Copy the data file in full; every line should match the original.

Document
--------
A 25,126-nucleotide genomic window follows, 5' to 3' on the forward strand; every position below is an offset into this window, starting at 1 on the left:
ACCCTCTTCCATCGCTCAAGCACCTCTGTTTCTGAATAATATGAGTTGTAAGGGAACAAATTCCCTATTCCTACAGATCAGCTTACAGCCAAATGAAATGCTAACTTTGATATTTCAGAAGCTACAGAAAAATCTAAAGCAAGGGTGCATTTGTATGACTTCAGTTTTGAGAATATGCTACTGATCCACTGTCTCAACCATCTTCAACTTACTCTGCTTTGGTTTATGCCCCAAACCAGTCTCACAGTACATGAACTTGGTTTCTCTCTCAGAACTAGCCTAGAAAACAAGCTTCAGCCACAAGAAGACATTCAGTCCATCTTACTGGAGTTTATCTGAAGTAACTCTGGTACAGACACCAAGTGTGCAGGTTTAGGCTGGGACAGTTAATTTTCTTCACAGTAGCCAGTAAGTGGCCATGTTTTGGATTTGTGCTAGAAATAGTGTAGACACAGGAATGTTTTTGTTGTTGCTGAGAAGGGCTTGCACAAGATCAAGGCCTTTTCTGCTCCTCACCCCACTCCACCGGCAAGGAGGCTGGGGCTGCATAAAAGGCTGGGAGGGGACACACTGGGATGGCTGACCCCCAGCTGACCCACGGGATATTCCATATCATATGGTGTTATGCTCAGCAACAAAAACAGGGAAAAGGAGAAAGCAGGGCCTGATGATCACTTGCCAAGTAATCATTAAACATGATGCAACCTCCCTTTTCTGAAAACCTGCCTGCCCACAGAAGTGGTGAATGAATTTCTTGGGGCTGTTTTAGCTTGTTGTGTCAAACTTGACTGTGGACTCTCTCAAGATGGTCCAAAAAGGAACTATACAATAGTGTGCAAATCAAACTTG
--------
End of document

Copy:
A 25,126-nucleotide genomic window follows, 5' to 3' on the forward strand; every position below is an offset into this window, starting at 1 on the left:
ACCCTCTTCCATCGCTCAAGCACCTCTGTTTCTGAATAATATGAGTTGTAAGGGAACAAATTCCCTATTCCTACAGATCAGCTTACAGCCAAATGAAATGCTAACTTTGATATTTCAGAAGCTACAGAAAAATCTAAAGCAAGGGTGCATTTGTATGACTTCAGTTTTGAGAATATGCTACTGATCCACTGTCTCAACCATCTTCAACTTACTCTGCTTTGGTTTATGCCCCAAACCAGTCTCACAGTACATGAACTTGGTTTCTCTCTCAGAACTAGCCTAGAAAACAAGCTTCAGCCACAAGAAGACATTCAGTCCATCTTACTGGAGTTTATCTGAAGTAACTCTGGTACAGACACCAAGTGTGCAGGTTTAGGCTGGGACAGTTAATTTTCTTCACAGTAGCCAGTAAGTGGCCATGTTTTGGATTTGTGCTAGAAATAGTGTAGACACAGGAATGTTTTTGTTGTTGCTGAGAAGGGCTTGCACAAGATCAAGGCCTTTTCTGCTCCTCACCCCACTCCACCGGCAAGGAGGCTGGGGCTGCATAAAAGGCTGGGAGGGGACACACTGGGATGGCTGACCCCCAGCTGACCCACGGGATATTCCATATCATATGGTGTTATGCTCAGCAACAAAAACAGGGAAAAGGAGAAAGCAGGGCCTGATGATCACTTGCCAAGTAATCATTAAACATGATGCAACCTCCCTTTTCTGAAAACCTGCCTGCCCACAGAAGTGGTGAATGAATTTCTTGGGGCTGTTTTAGCTTGTTGTGTCAAACTTGACTGTGGACTCTCTCAAGATGGTCCAAAAAGGAACTATACAATAGTGTGCAAATCAAACTTG